The developer of a high-profile middle-class Harlem apartment complex has lost its ownership after defaulting on the mortgage.
A lawyer for Laurence Gluck confirmed on Friday that Wells Fargo, acting as a trustee for bond holders, won the auction for Riverton Houses with its own credit bid of $125 million (Dh459m). Wells Fargo topped a cash bid of $120m.
Alex Guggenheim, Senior Vice-President for CWCapital Asset Management, the special servicer acting on behalf of the trustee, declined to comment on plans for the property. But tenants and activists were hoping the bank assumed control of the property, rather than go to an investor looking to make a profit.
"Our goal is to get Riverton into the hands of someone who cares about long-term affordability, who isn't trying to displace people," said Dina Levy, director of organising and policy for the Urban Homesteading Assistance Board.
Gluck's Stellar Management purchased Riverton Houses in 2005 for $130m. A year later, the company refinanced with a $25m loan and $225m mortgage. But by September last year, the property was worth only $108m, according to one analyst estimate.
State Supreme Court Justice Richard Braun ordered the foreclosure sale of the gated community and its 1,230 apartments last month. Riverton was built in the 1940s. Notable residents have included jazz pianist Billy Taylor; former mayor David N Dinkins and a former Motown Records vice-president Suzanne de Passe. The complex is one of a few massive affordable apartment communities to face difficulties amid the housing downturn.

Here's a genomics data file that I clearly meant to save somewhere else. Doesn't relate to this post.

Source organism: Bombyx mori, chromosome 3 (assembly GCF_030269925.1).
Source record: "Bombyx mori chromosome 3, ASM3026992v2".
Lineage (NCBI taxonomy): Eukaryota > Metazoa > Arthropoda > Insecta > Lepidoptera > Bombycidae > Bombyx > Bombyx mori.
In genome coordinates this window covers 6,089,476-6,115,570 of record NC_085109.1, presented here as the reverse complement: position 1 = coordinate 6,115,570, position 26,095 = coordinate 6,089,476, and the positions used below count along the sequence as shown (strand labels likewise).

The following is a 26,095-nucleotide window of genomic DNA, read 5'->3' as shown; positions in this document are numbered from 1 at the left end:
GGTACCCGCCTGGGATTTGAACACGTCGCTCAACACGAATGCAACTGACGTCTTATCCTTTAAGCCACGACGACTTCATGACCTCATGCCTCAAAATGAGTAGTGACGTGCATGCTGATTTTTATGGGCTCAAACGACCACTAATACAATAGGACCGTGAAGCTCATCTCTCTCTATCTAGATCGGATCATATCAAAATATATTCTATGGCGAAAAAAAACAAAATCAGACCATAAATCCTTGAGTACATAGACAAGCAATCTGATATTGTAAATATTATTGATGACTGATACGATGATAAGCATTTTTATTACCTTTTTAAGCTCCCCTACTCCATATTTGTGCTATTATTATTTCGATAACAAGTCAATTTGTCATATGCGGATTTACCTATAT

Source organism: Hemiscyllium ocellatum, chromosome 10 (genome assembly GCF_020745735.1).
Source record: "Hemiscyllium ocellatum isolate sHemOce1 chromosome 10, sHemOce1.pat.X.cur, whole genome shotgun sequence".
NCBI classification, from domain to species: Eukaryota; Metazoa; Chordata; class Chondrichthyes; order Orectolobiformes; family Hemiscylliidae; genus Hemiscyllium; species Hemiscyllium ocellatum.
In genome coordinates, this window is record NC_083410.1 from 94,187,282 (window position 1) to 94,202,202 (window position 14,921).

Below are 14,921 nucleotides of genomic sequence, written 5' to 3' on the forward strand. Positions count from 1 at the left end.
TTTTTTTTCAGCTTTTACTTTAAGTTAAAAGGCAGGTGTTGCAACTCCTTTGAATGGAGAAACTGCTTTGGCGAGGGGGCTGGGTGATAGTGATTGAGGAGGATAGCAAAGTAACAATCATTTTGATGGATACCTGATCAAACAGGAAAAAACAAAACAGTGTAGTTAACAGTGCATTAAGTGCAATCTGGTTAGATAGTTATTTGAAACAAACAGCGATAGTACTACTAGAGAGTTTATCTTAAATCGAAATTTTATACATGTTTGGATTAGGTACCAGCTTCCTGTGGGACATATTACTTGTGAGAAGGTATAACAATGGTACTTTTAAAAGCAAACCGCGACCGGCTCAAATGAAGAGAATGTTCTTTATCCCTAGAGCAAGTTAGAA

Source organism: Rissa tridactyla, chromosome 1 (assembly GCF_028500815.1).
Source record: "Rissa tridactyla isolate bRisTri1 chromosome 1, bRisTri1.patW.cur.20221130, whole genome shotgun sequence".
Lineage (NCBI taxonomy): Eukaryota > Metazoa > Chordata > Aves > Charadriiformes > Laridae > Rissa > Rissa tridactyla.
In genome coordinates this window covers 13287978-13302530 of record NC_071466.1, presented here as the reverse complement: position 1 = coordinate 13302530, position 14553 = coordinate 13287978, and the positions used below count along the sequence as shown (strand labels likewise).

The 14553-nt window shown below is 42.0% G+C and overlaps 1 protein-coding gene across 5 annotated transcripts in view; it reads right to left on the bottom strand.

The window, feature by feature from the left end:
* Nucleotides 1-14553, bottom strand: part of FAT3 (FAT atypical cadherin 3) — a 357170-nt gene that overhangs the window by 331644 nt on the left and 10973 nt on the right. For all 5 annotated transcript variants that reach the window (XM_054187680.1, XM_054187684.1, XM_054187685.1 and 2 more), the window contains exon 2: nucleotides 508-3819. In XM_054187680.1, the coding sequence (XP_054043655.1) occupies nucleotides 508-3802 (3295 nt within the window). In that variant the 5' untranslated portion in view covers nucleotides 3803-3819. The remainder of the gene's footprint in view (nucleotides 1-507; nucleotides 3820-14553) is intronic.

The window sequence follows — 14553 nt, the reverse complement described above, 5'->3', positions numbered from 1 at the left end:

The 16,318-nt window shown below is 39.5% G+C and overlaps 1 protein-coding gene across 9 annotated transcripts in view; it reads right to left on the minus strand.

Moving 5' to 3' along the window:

The owners of the largest of the city's affordable-housing complexes, Stuyvesant Town and Peter Cooper Village, recently gave up the property when they could no longer make payments on the $5.4 billion purchase.
Like those owners, Stellar Management had banked on converting rent-regulated units to market prices. But the process was slowed because of reluctant tenants and local laws that prevented the company from forcing them out or raising their rents by more than a small amount each year.
Harold Shultz, a senior fellow at Citizens Housing and Planning Council, is concerned that whoever ultimately purchases Riverton Houses will also default, noting that the $120m bid was higher than the appraised value. Wells Fargo may be banking on getting more than that for the property, he said.
Shultz said if Riverton "gets into the wrong hands", the homes could deteriorate, resulting in a potential increase in crime and a decrease in property values for surrounding buildings.